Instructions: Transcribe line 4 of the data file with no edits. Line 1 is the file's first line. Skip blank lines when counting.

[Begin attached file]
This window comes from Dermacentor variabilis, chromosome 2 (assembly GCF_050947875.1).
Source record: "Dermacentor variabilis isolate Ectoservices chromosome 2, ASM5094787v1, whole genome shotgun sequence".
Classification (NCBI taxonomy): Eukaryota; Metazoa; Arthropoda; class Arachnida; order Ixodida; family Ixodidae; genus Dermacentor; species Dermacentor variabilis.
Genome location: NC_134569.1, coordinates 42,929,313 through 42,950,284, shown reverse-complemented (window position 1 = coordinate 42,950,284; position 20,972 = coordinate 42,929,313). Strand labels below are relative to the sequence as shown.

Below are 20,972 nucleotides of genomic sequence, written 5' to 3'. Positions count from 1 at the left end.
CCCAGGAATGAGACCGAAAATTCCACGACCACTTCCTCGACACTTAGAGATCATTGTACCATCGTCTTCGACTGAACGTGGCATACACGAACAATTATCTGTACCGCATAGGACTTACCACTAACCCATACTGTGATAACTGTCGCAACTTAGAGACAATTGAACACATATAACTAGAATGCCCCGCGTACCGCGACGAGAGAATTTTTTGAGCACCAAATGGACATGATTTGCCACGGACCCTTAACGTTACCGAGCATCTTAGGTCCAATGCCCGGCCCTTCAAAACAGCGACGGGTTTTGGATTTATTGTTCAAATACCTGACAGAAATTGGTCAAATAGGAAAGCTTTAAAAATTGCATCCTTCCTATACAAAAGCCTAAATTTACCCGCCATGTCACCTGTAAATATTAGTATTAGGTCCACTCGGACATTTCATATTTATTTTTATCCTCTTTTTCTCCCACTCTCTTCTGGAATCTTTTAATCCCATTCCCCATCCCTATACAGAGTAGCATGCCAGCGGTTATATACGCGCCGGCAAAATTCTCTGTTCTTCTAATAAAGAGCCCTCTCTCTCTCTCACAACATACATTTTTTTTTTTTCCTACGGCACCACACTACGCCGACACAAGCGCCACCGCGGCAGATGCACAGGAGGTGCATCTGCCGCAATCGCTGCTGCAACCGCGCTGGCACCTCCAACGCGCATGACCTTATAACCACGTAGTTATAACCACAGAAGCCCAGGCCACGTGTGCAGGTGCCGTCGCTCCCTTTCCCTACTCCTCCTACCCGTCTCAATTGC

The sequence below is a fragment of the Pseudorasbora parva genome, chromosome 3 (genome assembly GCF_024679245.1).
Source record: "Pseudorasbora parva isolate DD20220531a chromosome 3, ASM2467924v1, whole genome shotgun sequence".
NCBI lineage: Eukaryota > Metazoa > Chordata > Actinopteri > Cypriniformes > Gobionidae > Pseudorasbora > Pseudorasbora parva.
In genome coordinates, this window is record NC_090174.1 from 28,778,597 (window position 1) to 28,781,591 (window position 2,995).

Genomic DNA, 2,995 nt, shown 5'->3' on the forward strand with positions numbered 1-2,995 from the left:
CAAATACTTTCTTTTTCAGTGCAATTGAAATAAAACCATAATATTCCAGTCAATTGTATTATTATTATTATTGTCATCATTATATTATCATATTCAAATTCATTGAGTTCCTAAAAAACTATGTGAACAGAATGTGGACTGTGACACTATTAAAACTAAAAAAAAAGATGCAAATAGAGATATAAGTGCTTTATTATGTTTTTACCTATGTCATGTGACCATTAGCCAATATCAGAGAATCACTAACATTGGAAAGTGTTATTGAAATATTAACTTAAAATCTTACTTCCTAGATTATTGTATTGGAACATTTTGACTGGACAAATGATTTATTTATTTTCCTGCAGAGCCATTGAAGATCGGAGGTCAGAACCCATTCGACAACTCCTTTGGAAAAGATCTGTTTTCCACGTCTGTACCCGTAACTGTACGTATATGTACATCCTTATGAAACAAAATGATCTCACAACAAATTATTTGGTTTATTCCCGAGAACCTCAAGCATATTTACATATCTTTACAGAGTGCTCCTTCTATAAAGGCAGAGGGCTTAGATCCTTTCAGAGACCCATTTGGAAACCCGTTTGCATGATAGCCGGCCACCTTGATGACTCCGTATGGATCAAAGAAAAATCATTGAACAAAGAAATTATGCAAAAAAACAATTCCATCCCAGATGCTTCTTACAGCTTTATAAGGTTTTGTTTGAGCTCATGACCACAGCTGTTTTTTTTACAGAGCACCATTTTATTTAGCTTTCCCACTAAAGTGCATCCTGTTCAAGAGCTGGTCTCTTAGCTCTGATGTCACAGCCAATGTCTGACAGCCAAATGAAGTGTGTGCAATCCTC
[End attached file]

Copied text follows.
Genome location: NC_134569.1, coordinates 42,929,313 through 42,950,284, shown reverse-complemented (window position 1 = coordinate 42,950,284; position 20,972 = coordinate 42,929,313). Strand labels below are relative to the sequence as shown.